Paralegal matters: The difference between certification and licensing

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Paralegals secure a certification and a license to prove their qualifications. While the certification verifies their adherence to established educational standards for paralegals, the license serves as their legal authorization to work in a specific state.

To obtain a certification in the US, paralegals are required to pass the Certified Paralegal Exam, which is administered by the National Association of Legal Assistants. The certification is also renewed annually. NALA requires paralegals to take continuing legal education courses before getting a nod for renewal.

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The license requirement, meanwhile, is specific to a state. It permits paralegals to perform their duties and use the title “paralegal” to identify their profession. It may also cover different titles like “legal assistant” and “lawyer assistant.” States that require paralegal licensing also have the power to suspend or revoke licenses for misdemeanors.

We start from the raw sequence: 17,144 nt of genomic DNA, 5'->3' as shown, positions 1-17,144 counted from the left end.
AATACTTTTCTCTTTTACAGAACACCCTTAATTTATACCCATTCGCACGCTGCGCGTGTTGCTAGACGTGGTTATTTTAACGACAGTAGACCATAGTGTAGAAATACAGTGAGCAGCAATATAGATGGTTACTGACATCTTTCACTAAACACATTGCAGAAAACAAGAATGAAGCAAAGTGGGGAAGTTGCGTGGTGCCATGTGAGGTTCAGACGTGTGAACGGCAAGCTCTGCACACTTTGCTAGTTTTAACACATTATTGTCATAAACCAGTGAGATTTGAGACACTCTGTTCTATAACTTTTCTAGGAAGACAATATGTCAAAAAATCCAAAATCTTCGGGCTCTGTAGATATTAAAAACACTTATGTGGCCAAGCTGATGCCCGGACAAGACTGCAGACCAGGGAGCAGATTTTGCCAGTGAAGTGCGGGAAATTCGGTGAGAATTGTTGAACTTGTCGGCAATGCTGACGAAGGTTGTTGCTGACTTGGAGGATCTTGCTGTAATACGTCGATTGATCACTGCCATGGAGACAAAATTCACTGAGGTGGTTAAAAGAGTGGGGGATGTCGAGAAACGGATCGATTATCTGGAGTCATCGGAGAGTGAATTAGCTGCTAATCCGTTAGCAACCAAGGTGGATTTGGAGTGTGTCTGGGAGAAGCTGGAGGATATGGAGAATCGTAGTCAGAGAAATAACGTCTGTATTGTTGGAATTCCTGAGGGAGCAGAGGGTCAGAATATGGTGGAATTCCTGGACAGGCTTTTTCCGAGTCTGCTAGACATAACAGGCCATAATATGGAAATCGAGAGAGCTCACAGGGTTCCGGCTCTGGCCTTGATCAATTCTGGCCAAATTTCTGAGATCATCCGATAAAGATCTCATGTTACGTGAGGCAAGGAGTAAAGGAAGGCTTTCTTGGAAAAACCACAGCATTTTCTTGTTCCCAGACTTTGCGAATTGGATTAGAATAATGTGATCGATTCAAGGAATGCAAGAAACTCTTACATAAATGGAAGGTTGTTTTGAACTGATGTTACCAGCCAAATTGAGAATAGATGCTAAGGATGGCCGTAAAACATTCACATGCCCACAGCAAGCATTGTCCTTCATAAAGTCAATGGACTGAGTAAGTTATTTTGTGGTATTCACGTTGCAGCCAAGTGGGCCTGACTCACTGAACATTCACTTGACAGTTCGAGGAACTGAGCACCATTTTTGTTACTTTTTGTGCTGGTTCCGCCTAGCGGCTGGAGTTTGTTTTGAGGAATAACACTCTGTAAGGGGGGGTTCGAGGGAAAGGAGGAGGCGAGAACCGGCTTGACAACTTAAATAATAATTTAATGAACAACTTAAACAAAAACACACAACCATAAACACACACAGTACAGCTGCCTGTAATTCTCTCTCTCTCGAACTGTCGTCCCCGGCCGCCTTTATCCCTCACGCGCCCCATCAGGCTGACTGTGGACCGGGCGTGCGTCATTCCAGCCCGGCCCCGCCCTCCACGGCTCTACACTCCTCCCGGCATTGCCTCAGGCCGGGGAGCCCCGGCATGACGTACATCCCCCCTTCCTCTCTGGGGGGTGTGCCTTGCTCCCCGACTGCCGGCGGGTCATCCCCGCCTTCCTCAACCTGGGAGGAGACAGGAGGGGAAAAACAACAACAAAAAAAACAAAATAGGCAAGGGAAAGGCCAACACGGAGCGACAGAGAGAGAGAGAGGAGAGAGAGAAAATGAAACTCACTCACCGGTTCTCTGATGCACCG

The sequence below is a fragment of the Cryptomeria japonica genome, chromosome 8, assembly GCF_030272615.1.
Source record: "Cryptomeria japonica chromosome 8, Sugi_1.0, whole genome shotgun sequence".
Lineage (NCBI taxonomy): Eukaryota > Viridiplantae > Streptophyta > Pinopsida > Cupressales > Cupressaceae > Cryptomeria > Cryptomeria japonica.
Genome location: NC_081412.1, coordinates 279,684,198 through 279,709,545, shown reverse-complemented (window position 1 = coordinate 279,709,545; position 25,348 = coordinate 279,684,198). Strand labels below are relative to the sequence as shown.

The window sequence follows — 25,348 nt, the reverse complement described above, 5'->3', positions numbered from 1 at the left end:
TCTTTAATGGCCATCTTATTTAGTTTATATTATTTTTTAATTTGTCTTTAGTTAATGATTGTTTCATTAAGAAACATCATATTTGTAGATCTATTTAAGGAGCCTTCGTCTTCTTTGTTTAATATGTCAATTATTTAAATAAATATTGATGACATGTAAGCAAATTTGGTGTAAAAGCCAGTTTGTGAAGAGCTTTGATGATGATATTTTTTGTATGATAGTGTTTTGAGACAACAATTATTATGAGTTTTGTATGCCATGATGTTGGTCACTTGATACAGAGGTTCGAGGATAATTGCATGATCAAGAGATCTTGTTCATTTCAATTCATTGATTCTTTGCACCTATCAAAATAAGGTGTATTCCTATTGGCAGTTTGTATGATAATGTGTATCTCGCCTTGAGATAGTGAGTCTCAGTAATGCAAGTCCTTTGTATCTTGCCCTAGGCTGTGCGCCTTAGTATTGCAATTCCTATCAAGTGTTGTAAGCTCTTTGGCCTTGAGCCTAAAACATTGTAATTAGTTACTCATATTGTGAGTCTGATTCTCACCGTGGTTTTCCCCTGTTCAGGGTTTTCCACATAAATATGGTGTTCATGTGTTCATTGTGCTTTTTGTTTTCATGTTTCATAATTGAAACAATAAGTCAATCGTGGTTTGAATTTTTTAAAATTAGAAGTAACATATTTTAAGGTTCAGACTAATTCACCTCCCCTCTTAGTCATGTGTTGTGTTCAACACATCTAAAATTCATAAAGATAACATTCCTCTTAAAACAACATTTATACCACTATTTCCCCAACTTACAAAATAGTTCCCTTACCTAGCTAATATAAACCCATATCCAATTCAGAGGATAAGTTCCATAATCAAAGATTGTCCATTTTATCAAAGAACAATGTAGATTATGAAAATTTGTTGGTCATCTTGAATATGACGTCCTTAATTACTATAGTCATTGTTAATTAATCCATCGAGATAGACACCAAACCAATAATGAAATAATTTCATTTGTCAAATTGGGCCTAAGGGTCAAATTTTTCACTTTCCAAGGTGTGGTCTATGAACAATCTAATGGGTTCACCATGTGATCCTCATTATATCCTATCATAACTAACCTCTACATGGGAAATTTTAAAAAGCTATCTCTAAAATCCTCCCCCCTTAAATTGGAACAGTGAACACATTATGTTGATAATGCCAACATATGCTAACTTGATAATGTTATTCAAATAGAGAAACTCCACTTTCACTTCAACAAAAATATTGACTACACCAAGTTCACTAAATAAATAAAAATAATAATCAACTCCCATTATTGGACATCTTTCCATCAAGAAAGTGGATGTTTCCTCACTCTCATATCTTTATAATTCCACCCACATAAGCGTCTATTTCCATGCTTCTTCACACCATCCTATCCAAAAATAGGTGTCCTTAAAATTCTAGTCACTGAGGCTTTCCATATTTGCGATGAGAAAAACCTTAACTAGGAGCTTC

The International Paralegal Management Association, however, opposes the state’s compulsory regulation of paralegals and argues that only the law firms have the right to control them. They believe that the certification and registration of paralegals are unnecessary because the traditional paralegal services are rendered under the supervision of lawyers. Nevertheless, IPMA still need to lobby its position to change the state laws.

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While a certification and license establish the competence of paralegals, it should be noted that not all law firms require these documents at present. The employment of paralegals is largely dependent on the judgment of the lawyers who hire them.

Sheila Cartwright is an Arizona-based paralegal recognized for her proficiency in legal administration. Subscribe to this Facebook page to get updates on the paralegal industry.

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